US presidential candidate has honorary degree and business network membership revoked following anti-Muslim comments
COMMENTS made recently by presidential candidate and millionaire Donald Trump have prompted online action leading to him being stripped of his honorary degree at a Scottish university.
Over 70,000 signed an online petition to strip Trump of his degree, on campaign site 38 Degrees, in the space of a day. Thousands more tweeted and emailed the principal of Robert Gordon University which awarded the degree.
Commenting on Twitter, a spokesman for the Aberdeen-based university said: “In 2010 Robert Gordon University awarded an honorary DBA to Mr Donald Trump, in recognition of his achievements as an entrepreneur and businessman.
“In the course of the current US election campaign, Mr Trump has made a number of statements that are wholly incompatible with the ethos and values of the university. The university has therefore decided to revoke its award of the honorary degree.”
The petition was started after Trump called for a “total and complete shutdown of Muslims entering the US”, including tourists. He added that many Muslims have “hatred” towards America.
Initiated by the activist Suzanne Kelly, the petition has continued to attract signatures. At time of publication to petition had garnered just under 80,000 signatures.
Kelly wrote in the petition text that Trump had engaged in “unrepentant, persistent verbal attacks on various groups” based on nationality, gender or race and argued “hate speech must not have a place in academia, politics or on the world stage.”
Trish Murray, Campaigner at 38 Degrees, said: “This is a great victory for people power. After 70,000 people signed the 38 Degrees petition, Robert Gordon University quickly realised that honouring Donald Trump was completely out of step with the feelings of the UK public.
“Honours like this legitimise hate speech. Britain has just sent a clear message to Donald Trump – we won’t stand by your hateful views.”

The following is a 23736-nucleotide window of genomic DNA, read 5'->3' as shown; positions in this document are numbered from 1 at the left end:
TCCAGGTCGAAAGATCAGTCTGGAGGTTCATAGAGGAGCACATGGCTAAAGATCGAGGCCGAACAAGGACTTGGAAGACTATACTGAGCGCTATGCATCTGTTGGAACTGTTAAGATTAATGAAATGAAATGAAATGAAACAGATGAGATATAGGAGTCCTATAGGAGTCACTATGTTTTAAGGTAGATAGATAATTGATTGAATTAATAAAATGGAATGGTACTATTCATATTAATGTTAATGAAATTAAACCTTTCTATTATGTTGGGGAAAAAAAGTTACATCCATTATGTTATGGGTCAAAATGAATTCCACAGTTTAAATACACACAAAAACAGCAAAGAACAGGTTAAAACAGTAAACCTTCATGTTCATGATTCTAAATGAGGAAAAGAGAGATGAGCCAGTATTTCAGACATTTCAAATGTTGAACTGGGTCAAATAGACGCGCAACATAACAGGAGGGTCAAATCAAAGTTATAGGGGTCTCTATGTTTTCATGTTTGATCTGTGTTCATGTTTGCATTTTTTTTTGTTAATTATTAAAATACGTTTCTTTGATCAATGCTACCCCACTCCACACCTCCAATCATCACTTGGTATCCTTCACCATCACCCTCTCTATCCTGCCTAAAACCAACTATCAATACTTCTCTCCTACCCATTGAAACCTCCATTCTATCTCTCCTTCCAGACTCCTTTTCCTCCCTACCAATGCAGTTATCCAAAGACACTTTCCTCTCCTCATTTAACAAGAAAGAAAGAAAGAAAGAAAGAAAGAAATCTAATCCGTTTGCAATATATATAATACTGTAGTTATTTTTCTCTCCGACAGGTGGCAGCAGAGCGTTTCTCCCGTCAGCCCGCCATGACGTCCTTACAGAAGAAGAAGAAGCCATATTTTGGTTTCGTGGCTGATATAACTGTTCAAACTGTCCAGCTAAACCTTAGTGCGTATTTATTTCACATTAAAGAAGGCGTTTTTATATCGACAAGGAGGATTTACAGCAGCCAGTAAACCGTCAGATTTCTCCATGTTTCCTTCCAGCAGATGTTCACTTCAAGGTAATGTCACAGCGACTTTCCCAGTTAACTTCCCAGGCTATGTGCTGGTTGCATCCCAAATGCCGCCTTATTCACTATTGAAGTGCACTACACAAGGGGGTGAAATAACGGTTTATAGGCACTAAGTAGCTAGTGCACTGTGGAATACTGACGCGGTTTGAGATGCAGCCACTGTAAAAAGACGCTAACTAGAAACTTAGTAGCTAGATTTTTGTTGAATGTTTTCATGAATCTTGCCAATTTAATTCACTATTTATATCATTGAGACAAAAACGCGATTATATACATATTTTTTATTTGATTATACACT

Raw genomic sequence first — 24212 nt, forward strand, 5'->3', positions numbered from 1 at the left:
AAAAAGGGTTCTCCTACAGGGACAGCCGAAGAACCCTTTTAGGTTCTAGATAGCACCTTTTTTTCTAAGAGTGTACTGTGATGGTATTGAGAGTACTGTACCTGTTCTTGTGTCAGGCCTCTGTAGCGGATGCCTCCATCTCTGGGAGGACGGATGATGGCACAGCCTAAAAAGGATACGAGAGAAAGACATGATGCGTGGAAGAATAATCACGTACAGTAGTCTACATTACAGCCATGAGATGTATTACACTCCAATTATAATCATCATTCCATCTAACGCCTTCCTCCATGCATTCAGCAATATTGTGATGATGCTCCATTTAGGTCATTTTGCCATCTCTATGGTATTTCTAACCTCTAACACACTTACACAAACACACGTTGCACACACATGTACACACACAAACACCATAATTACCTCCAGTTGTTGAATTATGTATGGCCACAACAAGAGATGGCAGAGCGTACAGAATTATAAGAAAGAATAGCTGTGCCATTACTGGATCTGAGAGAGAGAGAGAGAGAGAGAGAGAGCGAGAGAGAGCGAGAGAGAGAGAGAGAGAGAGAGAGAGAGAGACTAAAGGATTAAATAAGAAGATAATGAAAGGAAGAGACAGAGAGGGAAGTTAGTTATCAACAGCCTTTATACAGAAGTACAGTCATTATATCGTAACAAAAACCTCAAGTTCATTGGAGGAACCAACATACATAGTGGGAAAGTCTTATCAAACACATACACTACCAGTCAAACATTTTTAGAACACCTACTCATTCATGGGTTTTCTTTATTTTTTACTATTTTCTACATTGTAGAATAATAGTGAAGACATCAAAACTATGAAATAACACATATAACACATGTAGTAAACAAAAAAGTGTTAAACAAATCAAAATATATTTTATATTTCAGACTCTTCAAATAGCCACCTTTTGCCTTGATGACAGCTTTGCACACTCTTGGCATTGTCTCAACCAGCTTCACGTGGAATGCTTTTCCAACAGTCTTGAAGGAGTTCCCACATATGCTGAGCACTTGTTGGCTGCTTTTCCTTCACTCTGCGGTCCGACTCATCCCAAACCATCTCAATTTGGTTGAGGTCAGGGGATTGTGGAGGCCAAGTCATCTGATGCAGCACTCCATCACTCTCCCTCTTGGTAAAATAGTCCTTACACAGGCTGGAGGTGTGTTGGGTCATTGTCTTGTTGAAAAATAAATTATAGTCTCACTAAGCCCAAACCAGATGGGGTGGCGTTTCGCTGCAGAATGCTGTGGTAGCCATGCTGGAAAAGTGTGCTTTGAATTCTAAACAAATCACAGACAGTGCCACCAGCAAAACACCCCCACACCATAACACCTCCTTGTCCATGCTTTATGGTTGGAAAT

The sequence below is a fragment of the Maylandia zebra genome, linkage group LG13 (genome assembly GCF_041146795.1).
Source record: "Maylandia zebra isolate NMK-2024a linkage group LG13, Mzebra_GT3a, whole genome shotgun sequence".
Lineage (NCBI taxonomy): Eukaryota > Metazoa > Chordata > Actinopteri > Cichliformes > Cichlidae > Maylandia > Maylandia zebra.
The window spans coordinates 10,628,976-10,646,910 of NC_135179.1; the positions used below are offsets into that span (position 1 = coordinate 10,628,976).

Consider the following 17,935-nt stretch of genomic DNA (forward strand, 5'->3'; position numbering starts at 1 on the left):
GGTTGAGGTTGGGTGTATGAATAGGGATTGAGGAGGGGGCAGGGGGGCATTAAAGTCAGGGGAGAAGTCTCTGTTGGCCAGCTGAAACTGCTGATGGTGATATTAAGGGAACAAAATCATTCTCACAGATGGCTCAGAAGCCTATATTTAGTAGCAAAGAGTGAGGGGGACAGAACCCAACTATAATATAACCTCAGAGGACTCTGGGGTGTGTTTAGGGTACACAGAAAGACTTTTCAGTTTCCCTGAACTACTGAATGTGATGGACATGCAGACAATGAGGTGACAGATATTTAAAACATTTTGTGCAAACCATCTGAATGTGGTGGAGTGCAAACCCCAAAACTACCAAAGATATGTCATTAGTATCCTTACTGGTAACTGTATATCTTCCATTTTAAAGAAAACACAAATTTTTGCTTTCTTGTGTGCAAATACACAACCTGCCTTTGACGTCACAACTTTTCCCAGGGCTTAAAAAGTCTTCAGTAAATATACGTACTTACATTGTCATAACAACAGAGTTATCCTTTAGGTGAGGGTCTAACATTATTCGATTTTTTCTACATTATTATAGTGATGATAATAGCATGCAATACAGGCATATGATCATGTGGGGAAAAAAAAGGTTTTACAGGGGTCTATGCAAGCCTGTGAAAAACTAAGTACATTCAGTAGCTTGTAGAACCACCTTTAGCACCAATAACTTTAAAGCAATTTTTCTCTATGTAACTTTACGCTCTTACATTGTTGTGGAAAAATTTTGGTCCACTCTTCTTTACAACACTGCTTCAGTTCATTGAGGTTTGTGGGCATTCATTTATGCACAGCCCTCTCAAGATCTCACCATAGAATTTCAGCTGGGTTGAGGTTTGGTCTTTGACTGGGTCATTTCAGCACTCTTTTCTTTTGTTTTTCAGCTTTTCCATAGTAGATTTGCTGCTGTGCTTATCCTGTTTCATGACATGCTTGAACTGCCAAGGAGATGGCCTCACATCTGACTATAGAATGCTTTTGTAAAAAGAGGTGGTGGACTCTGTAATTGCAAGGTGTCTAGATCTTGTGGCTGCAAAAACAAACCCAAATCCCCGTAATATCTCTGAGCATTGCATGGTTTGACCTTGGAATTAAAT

Kelly also noted in her petition text the “brave opposition of Dr David Kennedy to this degree at the time it was bestowed.”
Dr Kennedy, former principal of RGU, handed back his own honorary doctorate in 2010 in protest when the university first made the award to Trump. He said at the time: “I would not want to hold the award after Mr Trump has received his.”
The award honoured Mr Trump’s “business and entrepreneurship”, including “his investment in the North-East of Scotland”, the university said at the time. This referred to the PS1bn golf course and luxury hotel Trump was building on protected dune systems at Menie, on the Aberdeenshire coast.
In handing back his award Mr Kennedy called Trump’s actions at Menie “deplorable”; the Menie development was also the subject of several online petitions and also a documentary film, which showed evidence of harassment of local residents who refused to make way for the golf course. Trump’s lawyers attempted, in 2012, to prevent the BBC from screening Anthony Baxter’s feature-length film.
Following Trump’s recent comments Trump was also stripped of another honour in Scotland, as First Minister Nicola Sturgeon withdrew his membership of the GlobalScot business network, which was first bestowed on the businessman in 2006.
Another petition demanding that Trump is refused entry to the UK has reached 383,000 signatures at time of publication.
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Picture courtesy of 38 Degrees